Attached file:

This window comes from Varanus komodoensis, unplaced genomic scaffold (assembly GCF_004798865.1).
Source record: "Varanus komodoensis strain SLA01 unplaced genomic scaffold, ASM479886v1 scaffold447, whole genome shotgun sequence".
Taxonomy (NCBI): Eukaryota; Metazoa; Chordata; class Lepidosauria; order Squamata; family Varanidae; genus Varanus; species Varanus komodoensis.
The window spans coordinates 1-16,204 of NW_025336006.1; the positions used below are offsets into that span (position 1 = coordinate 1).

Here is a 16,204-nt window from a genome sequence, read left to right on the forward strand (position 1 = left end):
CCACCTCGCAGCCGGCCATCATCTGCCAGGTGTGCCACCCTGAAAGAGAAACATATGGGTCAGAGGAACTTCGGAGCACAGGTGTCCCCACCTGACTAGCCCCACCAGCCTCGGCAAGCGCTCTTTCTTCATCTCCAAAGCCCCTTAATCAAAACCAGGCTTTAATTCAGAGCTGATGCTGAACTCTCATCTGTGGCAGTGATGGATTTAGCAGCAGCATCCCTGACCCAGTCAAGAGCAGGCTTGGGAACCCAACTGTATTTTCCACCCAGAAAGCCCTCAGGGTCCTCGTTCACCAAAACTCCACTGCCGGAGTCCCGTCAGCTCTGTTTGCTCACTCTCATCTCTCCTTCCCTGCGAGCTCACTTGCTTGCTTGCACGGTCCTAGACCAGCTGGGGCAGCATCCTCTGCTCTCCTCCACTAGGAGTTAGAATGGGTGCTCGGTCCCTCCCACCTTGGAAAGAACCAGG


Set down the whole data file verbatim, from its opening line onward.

This window comes from Varanus komodoensis, unplaced genomic scaffold (assembly GCF_004798865.1).
Source record: "Varanus komodoensis strain SLA01 unplaced genomic scaffold, ASM479886v1 scaffold447, whole genome shotgun sequence".
Taxonomy (NCBI): Eukaryota; Metazoa; Chordata; class Lepidosauria; order Squamata; family Varanidae; genus Varanus; species Varanus komodoensis.
The window spans coordinates 1-16,204 of NW_025336006.1; the positions used below are offsets into that span (position 1 = coordinate 1).

Here is a 16,204-nt window from a genome sequence, read left to right on the forward strand (position 1 = left end):
CCACCTCGCAGCCGGCCATCATCTGCCAGGTGTGCCACCCTGAAAGAGAAACATATGGGTCAGAGGAACTTCGGAGCACAGGTGTCCCCACCTGACTAGCCCCACCAGCCTCGGCAAGCGCTCTTTCTTCATCTCCAAAGCCCCTTAATCAAAACCAGGCTTTAATTCAGAGCTGATGCTGAACTCTCATCTGTGGCAGTGATGGATTTAGCAGCAGCATCCCTGACCCAGTCAAGAGCAGGCTTGGGAACCCAACTGTATTTTCCACCCAGAAAGCCCTCAGGGTCCTCGTTCACCAAAACTCCACTGCCGGAGTCCCGTCAGCTCTGTTTGCTCACTCTCATCTCTCCTTCCCTGCGAGCTCACTTGCTTGCTTGCACGGTCCTAGACCAGCTGGGGCAGCATCCTCTGCTCTCCTCCACTAGGAGTTAGAATGGGTGCTCGGTCCCTCCCACCTTGGAAAGAACCAGG